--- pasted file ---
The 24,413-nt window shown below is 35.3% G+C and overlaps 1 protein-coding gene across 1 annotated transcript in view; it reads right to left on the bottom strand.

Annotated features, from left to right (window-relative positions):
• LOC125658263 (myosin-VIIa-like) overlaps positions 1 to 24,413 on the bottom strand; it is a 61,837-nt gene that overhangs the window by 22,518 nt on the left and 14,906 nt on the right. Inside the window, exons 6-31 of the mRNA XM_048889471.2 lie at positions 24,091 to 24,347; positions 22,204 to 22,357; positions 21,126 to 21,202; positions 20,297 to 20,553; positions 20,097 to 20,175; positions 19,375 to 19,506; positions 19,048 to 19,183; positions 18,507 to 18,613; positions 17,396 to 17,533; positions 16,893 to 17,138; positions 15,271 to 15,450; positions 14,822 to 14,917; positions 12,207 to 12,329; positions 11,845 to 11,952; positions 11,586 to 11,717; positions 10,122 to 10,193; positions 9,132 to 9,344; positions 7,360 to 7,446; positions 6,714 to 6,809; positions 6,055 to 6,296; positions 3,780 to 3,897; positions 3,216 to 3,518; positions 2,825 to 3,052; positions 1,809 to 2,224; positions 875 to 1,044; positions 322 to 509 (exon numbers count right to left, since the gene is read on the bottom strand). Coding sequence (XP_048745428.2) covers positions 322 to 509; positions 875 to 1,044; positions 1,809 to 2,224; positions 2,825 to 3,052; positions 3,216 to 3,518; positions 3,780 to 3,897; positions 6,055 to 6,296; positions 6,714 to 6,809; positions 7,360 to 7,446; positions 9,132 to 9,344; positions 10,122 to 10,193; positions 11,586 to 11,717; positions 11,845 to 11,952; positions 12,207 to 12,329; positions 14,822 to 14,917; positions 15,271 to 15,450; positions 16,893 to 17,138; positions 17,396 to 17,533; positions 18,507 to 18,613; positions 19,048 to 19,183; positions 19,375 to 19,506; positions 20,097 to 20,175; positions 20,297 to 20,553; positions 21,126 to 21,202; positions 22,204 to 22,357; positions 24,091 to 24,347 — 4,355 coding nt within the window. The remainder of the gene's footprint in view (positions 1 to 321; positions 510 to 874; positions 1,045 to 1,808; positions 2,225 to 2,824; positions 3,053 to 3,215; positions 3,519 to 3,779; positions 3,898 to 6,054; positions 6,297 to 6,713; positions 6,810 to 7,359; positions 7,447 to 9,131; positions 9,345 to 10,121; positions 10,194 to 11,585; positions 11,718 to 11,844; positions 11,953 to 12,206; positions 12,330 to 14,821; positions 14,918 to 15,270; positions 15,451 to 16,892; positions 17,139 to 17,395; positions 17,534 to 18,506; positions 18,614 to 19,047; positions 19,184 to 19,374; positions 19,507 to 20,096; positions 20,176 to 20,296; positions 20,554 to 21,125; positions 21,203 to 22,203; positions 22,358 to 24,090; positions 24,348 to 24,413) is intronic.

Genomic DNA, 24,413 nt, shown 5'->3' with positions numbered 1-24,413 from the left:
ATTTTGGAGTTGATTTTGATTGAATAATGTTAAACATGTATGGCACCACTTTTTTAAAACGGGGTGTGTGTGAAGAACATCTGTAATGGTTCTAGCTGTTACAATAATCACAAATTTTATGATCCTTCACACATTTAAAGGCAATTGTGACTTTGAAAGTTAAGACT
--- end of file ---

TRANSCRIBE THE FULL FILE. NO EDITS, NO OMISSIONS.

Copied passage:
The 24,413-nt window shown below is 35.3% G+C and overlaps 1 protein-coding gene across 1 annotated transcript in view; it reads right to left on the bottom strand.

Annotated features, from left to right (window-relative positions):
• LOC125658263 (myosin-VIIa-like) overlaps positions 1 to 24,413 on the bottom strand; it is a 61,837-nt gene that overhangs the window by 22,518 nt on the left and 14,906 nt on the right. Inside the window, exons 6-31 of the mRNA XM_048889471.2 lie at positions 24,091 to 24,347; positions 22,204 to 22,357; positions 21,126 to 21,202; positions 20,297 to 20,553; positions 20,097 to 20,175; positions 19,375 to 19,506; positions 19,048 to 19,183; positions 18,507 to 18,613; positions 17,396 to 17,533; positions 16,893 to 17,138; positions 15,271 to 15,450; positions 14,822 to 14,917; positions 12,207 to 12,329; positions 11,845 to 11,952; positions 11,586 to 11,717; positions 10,122 to 10,193; positions 9,132 to 9,344; positions 7,360 to 7,446; positions 6,714 to 6,809; positions 6,055 to 6,296; positions 3,780 to 3,897; positions 3,216 to 3,518; positions 2,825 to 3,052; positions 1,809 to 2,224; positions 875 to 1,044; positions 322 to 509 (exon numbers count right to left, since the gene is read on the bottom strand). Coding sequence (XP_048745428.2) covers positions 322 to 509; positions 875 to 1,044; positions 1,809 to 2,224; positions 2,825 to 3,052; positions 3,216 to 3,518; positions 3,780 to 3,897; positions 6,055 to 6,296; positions 6,714 to 6,809; positions 7,360 to 7,446; positions 9,132 to 9,344; positions 10,122 to 10,193; positions 11,586 to 11,717; positions 11,845 to 11,952; positions 12,207 to 12,329; positions 14,822 to 14,917; positions 15,271 to 15,450; positions 16,893 to 17,138; positions 17,396 to 17,533; positions 18,507 to 18,613; positions 19,048 to 19,183; positions 19,375 to 19,506; positions 20,097 to 20,175; positions 20,297 to 20,553; positions 21,126 to 21,202; positions 22,204 to 22,357; positions 24,091 to 24,347 — 4,355 coding nt within the window. The remainder of the gene's footprint in view (positions 1 to 321; positions 510 to 874; positions 1,045 to 1,808; positions 2,225 to 2,824; positions 3,053 to 3,215; positions 3,519 to 3,779; positions 3,898 to 6,054; positions 6,297 to 6,713; positions 6,810 to 7,359; positions 7,447 to 9,131; positions 9,345 to 10,121; positions 10,194 to 11,585; positions 11,718 to 11,844; positions 11,953 to 12,206; positions 12,330 to 14,821; positions 14,918 to 15,270; positions 15,451 to 16,892; positions 17,139 to 17,395; positions 17,534 to 18,506; positions 18,614 to 19,047; positions 19,184 to 19,374; positions 19,507 to 20,096; positions 20,176 to 20,296; positions 20,554 to 21,125; positions 21,203 to 22,203; positions 22,358 to 24,090; positions 24,348 to 24,413) is intronic.

Genomic DNA, 24,413 nt, shown 5'->3' with positions numbered 1-24,413 from the left:
ATTTTGGAGTTGATTTTGATTGAATAATGTTAAACATGTATGGCACCACTTTTTTAAAACGGGGTGTGTGTGAAGAACATCTGTAATGGTTCTAGCTGTTACAATAATCACAAATTTTATGATCCTTCACACATTTAAAGGCAATTGTGACTTTGAAAGTTAAGACT